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Old 07-07-2007, 09:51 PM   #1
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New Aquarium & New Member

Good evening everyone!

My lady friend and I just started our first aquarium. It's a 10 gallon, moderately planted (about 6 live plants) and has had it's first tragedy in under a week (like a lot of noobies).

A couple days after letting the empty tank balance itself out, we added 3 Tiger barbs named Fatty, Flounder, and Nemo (she named Flounder and Nemo, go figure). Just over a day later, I checked the water for ammonia, nitrites, and nitrates and found everything to be ideal. So I added two Tinfoil barbs named Cobalt and Zinc.

A day later, I came home, fed them, checked the water quality again and found that ammonia levels risen to around 0.01. I didn't think anything of it, so I went to dinner. When I come home, I found that my mom told my sister to disconnect my air pump powering my drawbridge for my tiny castle. She thought it was scaring the fish. But most importantly, Flounder was breathing slowly and floating aimlessly around the tank. Not even 5 minutes later he drifted to the bottom of the tank and died.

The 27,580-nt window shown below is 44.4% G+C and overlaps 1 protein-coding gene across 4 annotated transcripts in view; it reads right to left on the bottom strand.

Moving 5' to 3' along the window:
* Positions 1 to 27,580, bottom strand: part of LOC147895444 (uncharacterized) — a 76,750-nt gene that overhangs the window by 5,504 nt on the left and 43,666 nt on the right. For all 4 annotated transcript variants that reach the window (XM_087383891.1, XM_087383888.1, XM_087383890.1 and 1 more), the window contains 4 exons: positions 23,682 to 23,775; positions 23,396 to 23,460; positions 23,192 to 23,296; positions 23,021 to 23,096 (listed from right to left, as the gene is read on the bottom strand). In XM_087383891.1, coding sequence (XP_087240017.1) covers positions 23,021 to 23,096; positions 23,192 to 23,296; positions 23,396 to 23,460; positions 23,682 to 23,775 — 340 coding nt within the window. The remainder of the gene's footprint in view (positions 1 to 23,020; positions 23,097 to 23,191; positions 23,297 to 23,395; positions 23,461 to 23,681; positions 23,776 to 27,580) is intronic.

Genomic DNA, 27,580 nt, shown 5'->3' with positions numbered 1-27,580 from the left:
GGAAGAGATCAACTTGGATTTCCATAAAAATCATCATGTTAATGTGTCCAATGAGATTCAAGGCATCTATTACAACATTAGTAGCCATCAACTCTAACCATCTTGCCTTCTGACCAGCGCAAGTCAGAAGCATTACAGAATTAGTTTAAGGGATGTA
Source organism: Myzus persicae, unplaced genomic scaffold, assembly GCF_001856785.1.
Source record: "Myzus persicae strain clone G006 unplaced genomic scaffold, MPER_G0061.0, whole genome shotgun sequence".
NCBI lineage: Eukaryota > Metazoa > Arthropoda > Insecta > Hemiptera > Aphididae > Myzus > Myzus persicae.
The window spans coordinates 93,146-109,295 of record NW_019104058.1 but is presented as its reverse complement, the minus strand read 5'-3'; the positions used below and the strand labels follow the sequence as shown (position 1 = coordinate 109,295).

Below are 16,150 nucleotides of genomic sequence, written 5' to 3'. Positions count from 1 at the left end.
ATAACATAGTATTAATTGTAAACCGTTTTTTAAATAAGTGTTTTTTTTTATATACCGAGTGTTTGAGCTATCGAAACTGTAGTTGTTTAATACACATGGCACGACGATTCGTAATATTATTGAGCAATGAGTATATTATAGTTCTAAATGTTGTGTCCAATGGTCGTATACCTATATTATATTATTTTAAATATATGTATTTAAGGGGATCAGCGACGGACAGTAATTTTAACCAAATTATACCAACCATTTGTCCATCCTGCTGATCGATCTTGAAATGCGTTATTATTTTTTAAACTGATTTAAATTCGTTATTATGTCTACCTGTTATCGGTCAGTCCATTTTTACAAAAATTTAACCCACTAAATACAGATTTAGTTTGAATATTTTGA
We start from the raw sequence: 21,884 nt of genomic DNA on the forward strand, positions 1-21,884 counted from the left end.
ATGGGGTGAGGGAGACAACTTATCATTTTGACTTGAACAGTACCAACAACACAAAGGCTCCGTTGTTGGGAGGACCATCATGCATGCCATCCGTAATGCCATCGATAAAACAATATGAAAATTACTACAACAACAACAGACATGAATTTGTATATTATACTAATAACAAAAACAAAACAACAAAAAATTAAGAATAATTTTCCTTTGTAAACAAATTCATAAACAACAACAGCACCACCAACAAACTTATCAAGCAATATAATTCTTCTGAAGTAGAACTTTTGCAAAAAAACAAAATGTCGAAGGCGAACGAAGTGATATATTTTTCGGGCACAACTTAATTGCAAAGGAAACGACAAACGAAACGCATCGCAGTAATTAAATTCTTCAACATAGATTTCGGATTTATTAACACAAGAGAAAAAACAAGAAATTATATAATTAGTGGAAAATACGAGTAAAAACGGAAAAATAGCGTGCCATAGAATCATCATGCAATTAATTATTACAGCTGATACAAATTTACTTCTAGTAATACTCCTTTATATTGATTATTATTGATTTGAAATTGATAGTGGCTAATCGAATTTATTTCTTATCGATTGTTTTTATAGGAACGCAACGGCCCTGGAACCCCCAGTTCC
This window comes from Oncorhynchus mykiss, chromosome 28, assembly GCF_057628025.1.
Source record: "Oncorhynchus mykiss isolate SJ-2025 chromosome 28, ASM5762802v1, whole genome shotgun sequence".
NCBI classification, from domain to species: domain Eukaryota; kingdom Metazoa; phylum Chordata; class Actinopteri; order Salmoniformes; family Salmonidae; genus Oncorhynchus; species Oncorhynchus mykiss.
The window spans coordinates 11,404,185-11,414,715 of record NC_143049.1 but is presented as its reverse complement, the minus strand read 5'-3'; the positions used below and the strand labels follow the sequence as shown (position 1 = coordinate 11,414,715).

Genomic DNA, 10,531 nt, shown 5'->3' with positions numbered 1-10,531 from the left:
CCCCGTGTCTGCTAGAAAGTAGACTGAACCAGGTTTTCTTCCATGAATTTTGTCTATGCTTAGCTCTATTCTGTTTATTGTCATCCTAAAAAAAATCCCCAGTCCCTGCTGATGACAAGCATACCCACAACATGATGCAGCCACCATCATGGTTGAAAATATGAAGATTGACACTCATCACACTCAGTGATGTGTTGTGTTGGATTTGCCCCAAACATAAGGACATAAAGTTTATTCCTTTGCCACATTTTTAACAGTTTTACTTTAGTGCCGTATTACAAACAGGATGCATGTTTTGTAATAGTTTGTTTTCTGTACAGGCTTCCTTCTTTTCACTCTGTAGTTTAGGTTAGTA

I performed a 1/3 water change, treating the water of course, and also picked up a beefier filter (Top Fin 10). Currently having both filters running before I disconnect the old one. I want the bacteria colonies to build up in my new filter before I completely disconnect and remove the old one.

If you experienced fish freaks have any pointers for me, I'd gladly hear them!

Thanks!

<edit>Oh! And here are some pictures of my aquarium: